01.May .2020 14:07

As eurozone records 3.8% slump ECB chief warns of worse to come

As eurozone records 3.8% slump ECB chief warns of worse to come
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The head of the European Central Bank has warned that the eurozone could be on course for a 15% collapse in output in the second quarter as evidence of the economic toll caused by Covid-19 pandemic started to emerge, with France and Italy falling into recession.

After news that the 19-nation monetary union area had contracted a record 3.8% in the first three months of 2020, Christine Lagarde said much worse was possible in the April to June period, when the impact of lockdown restrictions would be most severe.

“The eurozone economy has contracted at a magnitude and speed unprecedented in peacetime,” said the ECB president, as she announced modest new measures to encourage bank lending and keep financial markets functioning.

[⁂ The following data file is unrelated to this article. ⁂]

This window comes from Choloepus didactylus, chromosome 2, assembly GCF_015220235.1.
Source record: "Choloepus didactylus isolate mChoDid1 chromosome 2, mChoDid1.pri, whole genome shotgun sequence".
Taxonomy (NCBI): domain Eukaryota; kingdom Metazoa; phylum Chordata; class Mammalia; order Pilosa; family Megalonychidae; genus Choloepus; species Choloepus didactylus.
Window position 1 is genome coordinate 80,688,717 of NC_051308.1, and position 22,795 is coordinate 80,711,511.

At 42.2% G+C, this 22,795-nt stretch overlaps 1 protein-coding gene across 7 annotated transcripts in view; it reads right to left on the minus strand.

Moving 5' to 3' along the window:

The central bank’s forecasts suggest that the eurozone could contract by between 5% and 12% in 2020 as a whole, but policymakers kept most of its ammunition in reserve. Lagarde urged eurozone politicians to cooperate on an ambitious package of spending measures to support economic recovery.

France and Italy, the second and third biggest economies in the monetary union area, fell into recession as the EU’s statistical agency Eurostat reported a bigger fall in gross domestic product in the quarter ending in March than the financial markets had been expecting.

Italy also had its second successive quarter of economic decline, contracting by 4.7% following a 0.3% decline in late 2019. The impact of Covid-19 on an already weak economy was enough to wipe out all the gains in GDP since the global financial crisis of 2008.

Spain, one of the countries most seriously affected by Covid-19, reported a quarterly drop of 5.2%, while Belgian and Austrian GDPs fell by 3.9% and 2.5%, respectively.

Germany did not release its growth figures but the effects of the pandemic on the eurozone’s biggest economy were underlined by a 373,000 increase in unemployment and a jump to 10.1 million workers on reduced hours in April.